This morning Truck left us. He and his friend Boo Worthington came to us in early June last year via the North West Rescue Route. And we thank Starting Over Dog Rescue for arranging them to be kennelled for a week until we could make arrangements for them.
The pair had been seized by a rural council and taken to the pound. Truck was so desperate for food he must have been deliberately emaciated and barely made 30 kg. He gained 2.5 kgs in the first week at the pound. Boo had untreated open lesions on her back.
It was very clear that Truck had other problems, but we were still hopeful initially and we were very fortunate to find such terrific foster carers. When Truck went to the specialist in June 22, we were told it was too late as the cancer had already begun to spread through his body, and his carers committed to care for him until the end.
Meanwhile it was very clear that Boo and Truck, now they were being offered a great lifestyle, would prefer not to have to share. We have found this sometimes happening with pairs – dogs that have had nothing, abandoned in the back yard, when put in a loving environment will begin to get snappy with each other and resource guard the new environment they have found themselves in. We were fortunate enough to find a great home for Boo.
Over the last year, Truck put on 15 kgs, and became the dog he should be – although he was never too keen on other dogs.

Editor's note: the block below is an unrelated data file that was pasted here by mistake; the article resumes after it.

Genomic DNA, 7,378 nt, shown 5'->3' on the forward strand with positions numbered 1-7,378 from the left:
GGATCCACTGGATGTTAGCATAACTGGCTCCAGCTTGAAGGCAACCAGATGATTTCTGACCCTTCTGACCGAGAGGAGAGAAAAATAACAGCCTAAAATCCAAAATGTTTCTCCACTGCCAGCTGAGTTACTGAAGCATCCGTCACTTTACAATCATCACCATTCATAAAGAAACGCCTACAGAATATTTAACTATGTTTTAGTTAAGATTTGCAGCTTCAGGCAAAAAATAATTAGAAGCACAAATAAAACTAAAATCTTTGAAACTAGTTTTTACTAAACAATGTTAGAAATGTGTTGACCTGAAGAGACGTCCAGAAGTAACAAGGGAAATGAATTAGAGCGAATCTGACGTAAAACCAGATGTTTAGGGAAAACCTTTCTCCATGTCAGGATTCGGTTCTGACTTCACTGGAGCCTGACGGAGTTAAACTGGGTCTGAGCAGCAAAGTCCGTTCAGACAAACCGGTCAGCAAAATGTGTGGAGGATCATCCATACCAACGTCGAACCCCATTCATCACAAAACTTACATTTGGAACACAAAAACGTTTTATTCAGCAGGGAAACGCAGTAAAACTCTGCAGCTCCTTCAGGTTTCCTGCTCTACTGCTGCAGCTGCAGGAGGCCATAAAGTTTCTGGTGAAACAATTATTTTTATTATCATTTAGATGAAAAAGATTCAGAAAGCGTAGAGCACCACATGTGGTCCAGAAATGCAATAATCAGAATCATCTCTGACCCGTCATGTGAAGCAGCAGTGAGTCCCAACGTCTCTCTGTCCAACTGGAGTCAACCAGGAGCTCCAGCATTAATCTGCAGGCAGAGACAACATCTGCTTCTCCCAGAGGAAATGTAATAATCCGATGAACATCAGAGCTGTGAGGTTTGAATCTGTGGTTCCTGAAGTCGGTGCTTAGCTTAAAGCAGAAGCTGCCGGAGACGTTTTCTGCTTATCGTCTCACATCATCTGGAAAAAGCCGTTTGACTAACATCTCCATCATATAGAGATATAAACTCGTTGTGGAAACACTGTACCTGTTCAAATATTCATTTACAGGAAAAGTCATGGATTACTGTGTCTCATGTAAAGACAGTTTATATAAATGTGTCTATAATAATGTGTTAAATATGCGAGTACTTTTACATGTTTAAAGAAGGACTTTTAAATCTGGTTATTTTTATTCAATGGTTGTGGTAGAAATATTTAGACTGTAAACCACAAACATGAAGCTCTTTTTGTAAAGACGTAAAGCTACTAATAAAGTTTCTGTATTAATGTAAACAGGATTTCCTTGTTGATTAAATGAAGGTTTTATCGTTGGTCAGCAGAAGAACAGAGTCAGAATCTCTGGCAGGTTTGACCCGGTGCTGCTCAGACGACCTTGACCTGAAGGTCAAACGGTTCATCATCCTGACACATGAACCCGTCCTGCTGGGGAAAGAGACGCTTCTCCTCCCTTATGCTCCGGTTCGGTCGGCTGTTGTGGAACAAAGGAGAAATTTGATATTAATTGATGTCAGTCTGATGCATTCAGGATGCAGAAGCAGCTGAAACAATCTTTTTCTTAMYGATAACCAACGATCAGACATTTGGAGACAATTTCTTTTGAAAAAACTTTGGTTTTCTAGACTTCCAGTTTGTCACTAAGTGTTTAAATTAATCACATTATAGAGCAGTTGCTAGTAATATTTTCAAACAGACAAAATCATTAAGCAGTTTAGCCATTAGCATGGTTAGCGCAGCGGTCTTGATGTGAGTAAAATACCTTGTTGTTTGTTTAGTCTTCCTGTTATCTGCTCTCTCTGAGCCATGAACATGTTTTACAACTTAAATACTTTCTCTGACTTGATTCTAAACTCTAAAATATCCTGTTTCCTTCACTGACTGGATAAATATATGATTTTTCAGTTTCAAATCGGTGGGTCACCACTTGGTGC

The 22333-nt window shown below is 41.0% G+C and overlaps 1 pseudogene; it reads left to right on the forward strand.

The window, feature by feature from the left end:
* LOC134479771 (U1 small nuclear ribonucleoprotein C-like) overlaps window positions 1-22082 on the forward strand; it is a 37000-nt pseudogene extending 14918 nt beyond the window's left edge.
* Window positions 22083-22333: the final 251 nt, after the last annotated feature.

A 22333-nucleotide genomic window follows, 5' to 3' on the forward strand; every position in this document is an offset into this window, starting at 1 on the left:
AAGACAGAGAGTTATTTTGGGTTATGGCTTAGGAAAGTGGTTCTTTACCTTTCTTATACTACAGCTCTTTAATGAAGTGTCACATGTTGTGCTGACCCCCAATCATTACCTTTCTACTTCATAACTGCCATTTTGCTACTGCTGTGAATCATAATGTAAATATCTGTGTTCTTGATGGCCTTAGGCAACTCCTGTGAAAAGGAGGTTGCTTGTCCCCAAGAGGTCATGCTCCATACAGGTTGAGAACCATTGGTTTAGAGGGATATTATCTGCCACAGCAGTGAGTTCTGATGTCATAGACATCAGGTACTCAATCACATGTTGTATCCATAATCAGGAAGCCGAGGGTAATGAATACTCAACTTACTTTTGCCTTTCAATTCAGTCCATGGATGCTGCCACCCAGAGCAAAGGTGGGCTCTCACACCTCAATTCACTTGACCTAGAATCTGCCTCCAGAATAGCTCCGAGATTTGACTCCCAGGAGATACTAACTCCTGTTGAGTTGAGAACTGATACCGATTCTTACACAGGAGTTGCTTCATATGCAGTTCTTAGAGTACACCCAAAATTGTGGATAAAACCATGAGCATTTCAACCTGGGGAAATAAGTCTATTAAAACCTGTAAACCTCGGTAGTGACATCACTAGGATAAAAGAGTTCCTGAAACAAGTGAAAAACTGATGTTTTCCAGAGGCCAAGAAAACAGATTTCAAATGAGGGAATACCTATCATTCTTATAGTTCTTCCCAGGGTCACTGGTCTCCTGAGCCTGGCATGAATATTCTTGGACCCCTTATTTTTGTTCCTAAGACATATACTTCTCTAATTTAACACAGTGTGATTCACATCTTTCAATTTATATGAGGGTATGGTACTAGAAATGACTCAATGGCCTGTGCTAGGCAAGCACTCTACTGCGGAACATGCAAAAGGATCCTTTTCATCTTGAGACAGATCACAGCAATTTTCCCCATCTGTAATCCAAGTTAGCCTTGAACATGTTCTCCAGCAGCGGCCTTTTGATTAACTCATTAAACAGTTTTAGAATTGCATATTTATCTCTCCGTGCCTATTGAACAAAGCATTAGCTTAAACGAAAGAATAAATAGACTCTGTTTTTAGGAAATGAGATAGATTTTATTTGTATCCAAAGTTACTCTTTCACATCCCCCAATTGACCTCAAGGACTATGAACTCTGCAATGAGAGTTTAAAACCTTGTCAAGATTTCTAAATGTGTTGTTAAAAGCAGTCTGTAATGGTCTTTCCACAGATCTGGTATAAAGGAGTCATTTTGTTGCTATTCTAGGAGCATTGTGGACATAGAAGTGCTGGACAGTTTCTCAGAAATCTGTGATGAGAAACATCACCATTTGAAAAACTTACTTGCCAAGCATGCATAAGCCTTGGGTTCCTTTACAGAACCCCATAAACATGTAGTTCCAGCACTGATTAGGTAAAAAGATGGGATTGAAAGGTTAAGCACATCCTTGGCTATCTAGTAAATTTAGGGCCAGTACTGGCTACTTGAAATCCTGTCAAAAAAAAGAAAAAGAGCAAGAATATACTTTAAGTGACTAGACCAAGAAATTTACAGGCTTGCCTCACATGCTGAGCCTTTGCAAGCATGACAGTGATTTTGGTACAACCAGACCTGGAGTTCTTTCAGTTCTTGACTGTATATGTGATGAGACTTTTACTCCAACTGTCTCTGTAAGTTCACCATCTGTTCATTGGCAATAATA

We so often find with our palliative care dogs, even when we are told they have only a few good weeks left, that they have an ‘Indian Summer’ where they pack in all the love and care they have missed out on. Truck’s ‘summer’ lasted a year and in the last few weeks as he has deteriorated, he was put on pain meds. Then he reached a stage where he was obviously in pain, and we could not help.
Truck’s carers spent the night cuddling him on the couch, he had a cheeseburger, and had a peaceful goodbye.
We’re so sorry Truck that you didn’t come to us earlier. Thank you to Jimmy and Amy for their love and care of this gorgeous boy. Perhaps one day this won’t happen to dogs like you, and you will all have the life you should.
𝑻𝒉𝒂𝒏𝒌 𝒚𝒐𝒖 𝒕𝒐 𝑻𝒉𝒆𝒓𝒆𝒔𝒆 𝑲𝒊𝒅𝒅 𝒇𝒐𝒓 𝒕𝒉𝒆 𝒃𝒆𝒂𝒖𝒕𝒊𝒇𝒖𝒍 𝒑𝒉𝒐𝒕𝒐𝒔 𝒐𝒇 𝒂 𝒉𝒂𝒑𝒑𝒚 𝑻𝒓𝒖𝒄𝒌 𝑾𝒐𝒓𝒕𝒉𝒊𝒏𝒈𝒕𝒐𝒏.